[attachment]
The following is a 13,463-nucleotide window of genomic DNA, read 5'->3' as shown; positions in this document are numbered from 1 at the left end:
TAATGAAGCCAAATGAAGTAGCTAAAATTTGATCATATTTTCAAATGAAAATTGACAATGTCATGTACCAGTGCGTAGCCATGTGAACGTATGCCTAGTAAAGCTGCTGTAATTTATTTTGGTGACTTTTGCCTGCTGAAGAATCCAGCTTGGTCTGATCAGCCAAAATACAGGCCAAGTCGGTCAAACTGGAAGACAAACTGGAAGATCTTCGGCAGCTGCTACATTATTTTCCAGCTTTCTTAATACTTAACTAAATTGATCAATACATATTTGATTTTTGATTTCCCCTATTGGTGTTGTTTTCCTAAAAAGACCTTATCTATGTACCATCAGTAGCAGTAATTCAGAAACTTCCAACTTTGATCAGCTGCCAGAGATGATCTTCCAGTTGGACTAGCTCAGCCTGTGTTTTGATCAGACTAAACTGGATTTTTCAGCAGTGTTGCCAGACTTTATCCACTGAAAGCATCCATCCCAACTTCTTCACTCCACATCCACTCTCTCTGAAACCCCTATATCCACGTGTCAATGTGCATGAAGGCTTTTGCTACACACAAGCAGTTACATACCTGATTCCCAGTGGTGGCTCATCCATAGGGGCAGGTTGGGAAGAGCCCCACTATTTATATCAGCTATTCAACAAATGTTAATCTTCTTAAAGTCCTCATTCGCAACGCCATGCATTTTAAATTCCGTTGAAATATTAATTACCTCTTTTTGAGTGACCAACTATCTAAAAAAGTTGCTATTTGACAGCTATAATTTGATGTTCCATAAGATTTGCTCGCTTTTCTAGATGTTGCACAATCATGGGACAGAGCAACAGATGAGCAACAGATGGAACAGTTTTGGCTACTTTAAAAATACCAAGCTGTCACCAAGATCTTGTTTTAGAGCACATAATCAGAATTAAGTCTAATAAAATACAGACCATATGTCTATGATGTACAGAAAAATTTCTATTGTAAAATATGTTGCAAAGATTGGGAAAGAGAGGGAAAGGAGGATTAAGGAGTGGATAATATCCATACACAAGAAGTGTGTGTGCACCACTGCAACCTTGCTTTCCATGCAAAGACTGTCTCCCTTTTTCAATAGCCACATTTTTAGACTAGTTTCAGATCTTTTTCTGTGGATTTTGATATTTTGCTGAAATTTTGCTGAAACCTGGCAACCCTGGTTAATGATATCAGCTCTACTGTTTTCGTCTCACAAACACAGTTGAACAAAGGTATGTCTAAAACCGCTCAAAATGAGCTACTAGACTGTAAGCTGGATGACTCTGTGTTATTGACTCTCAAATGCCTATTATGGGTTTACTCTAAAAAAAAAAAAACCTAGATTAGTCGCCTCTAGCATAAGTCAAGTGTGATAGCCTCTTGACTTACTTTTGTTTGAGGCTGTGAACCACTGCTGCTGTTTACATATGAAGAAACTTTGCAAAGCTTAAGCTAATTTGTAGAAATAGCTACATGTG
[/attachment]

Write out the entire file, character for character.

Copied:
The following is a 13,463-nucleotide window of genomic DNA, read 5'->3' as shown; positions in this document are numbered from 1 at the left end:
TAATGAAGCCAAATGAAGTAGCTAAAATTTGATCATATTTTCAAATGAAAATTGACAATGTCATGTACCAGTGCGTAGCCATGTGAACGTATGCCTAGTAAAGCTGCTGTAATTTATTTTGGTGACTTTTGCCTGCTGAAGAATCCAGCTTGGTCTGATCAGCCAAAATACAGGCCAAGTCGGTCAAACTGGAAGACAAACTGGAAGATCTTCGGCAGCTGCTACATTATTTTCCAGCTTTCTTAATACTTAACTAAATTGATCAATACATATTTGATTTTTGATTTCCCCTATTGGTGTTGTTTTCCTAAAAAGACCTTATCTATGTACCATCAGTAGCAGTAATTCAGAAACTTCCAACTTTGATCAGCTGCCAGAGATGATCTTCCAGTTGGACTAGCTCAGCCTGTGTTTTGATCAGACTAAACTGGATTTTTCAGCAGTGTTGCCAGACTTTATCCACTGAAAGCATCCATCCCAACTTCTTCACTCCACATCCACTCTCTCTGAAACCCCTATATCCACGTGTCAATGTGCATGAAGGCTTTTGCTACACACAAGCAGTTACATACCTGATTCCCAGTGGTGGCTCATCCATAGGGGCAGGTTGGGAAGAGCCCCACTATTTATATCAGCTATTCAACAAATGTTAATCTTCTTAAAGTCCTCATTCGCAACGCCATGCATTTTAAATTCCGTTGAAATATTAATTACCTCTTTTTGAGTGACCAACTATCTAAAAAAGTTGCTATTTGACAGCTATAATTTGATGTTCCATAAGATTTGCTCGCTTTTCTAGATGTTGCACAATCATGGGACAGAGCAACAGATGAGCAACAGATGGAACAGTTTTGGCTACTTTAAAAATACCAAGCTGTCACCAAGATCTTGTTTTAGAGCACATAATCAGAATTAAGTCTAATAAAATACAGACCATATGTCTATGATGTACAGAAAAATTTCTATTGTAAAATATGTTGCAAAGATTGGGAAAGAGAGGGAAAGGAGGATTAAGGAGTGGATAATATCCATACACAAGAAGTGTGTGTGCACCACTGCAACCTTGCTTTCCATGCAAAGACTGTCTCCCTTTTTCAATAGCCACATTTTTAGACTAGTTTCAGATCTTTTTCTGTGGATTTTGATATTTTGCTGAAATTTTGCTGAAACCTGGCAACCCTGGTTAATGATATCAGCTCTACTGTTTTCGTCTCACAAACACAGTTGAACAAAGGTATGTCTAAAACCGCTCAAAATGAGCTACTAGACTGTAAGCTGGATGACTCTGTGTTATTGACTCTCAAATGCCTATTATGGGTTTACTCTAAAAAAAAAAAAACCTAGATTAGTCGCCTCTAGCATAAGTCAAGTGTGATAGCCTCTTGACTTACTTTTGTTTGAGGCTGTGAACCACTGCTGCTGTTTACATATGAAGAAACTTTGCAAAGCTTAAGCTAATTTGTAGAAATAGCTACATGTG